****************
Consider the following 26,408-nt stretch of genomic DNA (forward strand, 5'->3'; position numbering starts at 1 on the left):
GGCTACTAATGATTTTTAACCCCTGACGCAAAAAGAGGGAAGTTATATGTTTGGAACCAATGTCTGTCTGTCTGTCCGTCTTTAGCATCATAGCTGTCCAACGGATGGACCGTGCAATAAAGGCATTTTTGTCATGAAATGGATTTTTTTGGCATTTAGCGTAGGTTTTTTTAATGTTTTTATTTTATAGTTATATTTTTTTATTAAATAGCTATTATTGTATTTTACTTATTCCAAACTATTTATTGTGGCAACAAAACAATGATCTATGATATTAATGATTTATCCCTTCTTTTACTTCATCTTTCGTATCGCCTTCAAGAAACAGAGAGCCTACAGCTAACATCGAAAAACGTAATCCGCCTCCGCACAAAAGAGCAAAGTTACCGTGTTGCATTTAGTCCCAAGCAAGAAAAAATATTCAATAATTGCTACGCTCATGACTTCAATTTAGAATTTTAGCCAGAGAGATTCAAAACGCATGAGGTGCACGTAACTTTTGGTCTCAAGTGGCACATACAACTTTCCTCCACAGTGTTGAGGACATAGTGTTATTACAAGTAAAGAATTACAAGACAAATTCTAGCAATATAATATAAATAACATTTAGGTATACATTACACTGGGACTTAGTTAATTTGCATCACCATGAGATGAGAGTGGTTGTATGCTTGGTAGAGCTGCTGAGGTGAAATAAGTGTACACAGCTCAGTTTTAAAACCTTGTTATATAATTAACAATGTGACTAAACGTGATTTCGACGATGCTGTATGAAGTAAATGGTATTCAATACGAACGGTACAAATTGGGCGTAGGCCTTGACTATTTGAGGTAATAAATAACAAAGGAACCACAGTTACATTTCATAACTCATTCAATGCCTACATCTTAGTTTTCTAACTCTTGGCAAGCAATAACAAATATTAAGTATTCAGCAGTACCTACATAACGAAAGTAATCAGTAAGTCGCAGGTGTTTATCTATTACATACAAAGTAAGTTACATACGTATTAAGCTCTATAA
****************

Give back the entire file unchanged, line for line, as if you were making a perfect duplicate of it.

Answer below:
Consider the following 26,408-nt stretch of genomic DNA (forward strand, 5'->3'; position numbering starts at 1 on the left):
GGCTACTAATGATTTTTAACCCCTGACGCAAAAAGAGGGAAGTTATATGTTTGGAACCAATGTCTGTCTGTCTGTCCGTCTTTAGCATCATAGCTGTCCAACGGATGGACCGTGCAATAAAGGCATTTTTGTCATGAAATGGATTTTTTTGGCATTTAGCGTAGGTTTTTTTAATGTTTTTATTTTATAGTTATATTTTTTTATTAAATAGCTATTATTGTATTTTACTTATTCCAAACTATTTATTGTGGCAACAAAACAATGATCTATGATATTAATGATTTATCCCTTCTTTTACTTCATCTTTCGTATCGCCTTCAAGAAACAGAGAGCCTACAGCTAACATCGAAAAACGTAATCCGCCTCCGCACAAAAGAGCAAAGTTACCGTGTTGCATTTAGTCCCAAGCAAGAAAAAATATTCAATAATTGCTACGCTCATGACTTCAATTTAGAATTTTAGCCAGAGAGATTCAAAACGCATGAGGTGCACGTAACTTTTGGTCTCAAGTGGCACATACAACTTTCCTCCACAGTGTTGAGGACATAGTGTTATTACAAGTAAAGAATTACAAGACAAATTCTAGCAATATAATATAAATAACATTTAGGTATACATTACACTGGGACTTAGTTAATTTGCATCACCATGAGATGAGAGTGGTTGTATGCTTGGTAGAGCTGCTGAGGTGAAATAAGTGTACACAGCTCAGTTTTAAAACCTTGTTATATAATTAACAATGTGACTAAACGTGATTTCGACGATGCTGTATGAAGTAAATGGTATTCAATACGAACGGTACAAATTGGGCGTAGGCCTTGACTATTTGAGGTAATAAATAACAAAGGAACCACAGTTACATTTCATAACTCATTCAATGCCTACATCTTAGTTTTCTAACTCTTGGCAAGCAATAACAAATATTAAGTATTCAGCAGTACCTACATAACGAAAGTAATCAGTAAGTCGCAGGTGTTTATCTATTACATACAAAGTAAGTTACATACGTATTAAGCTCTATAA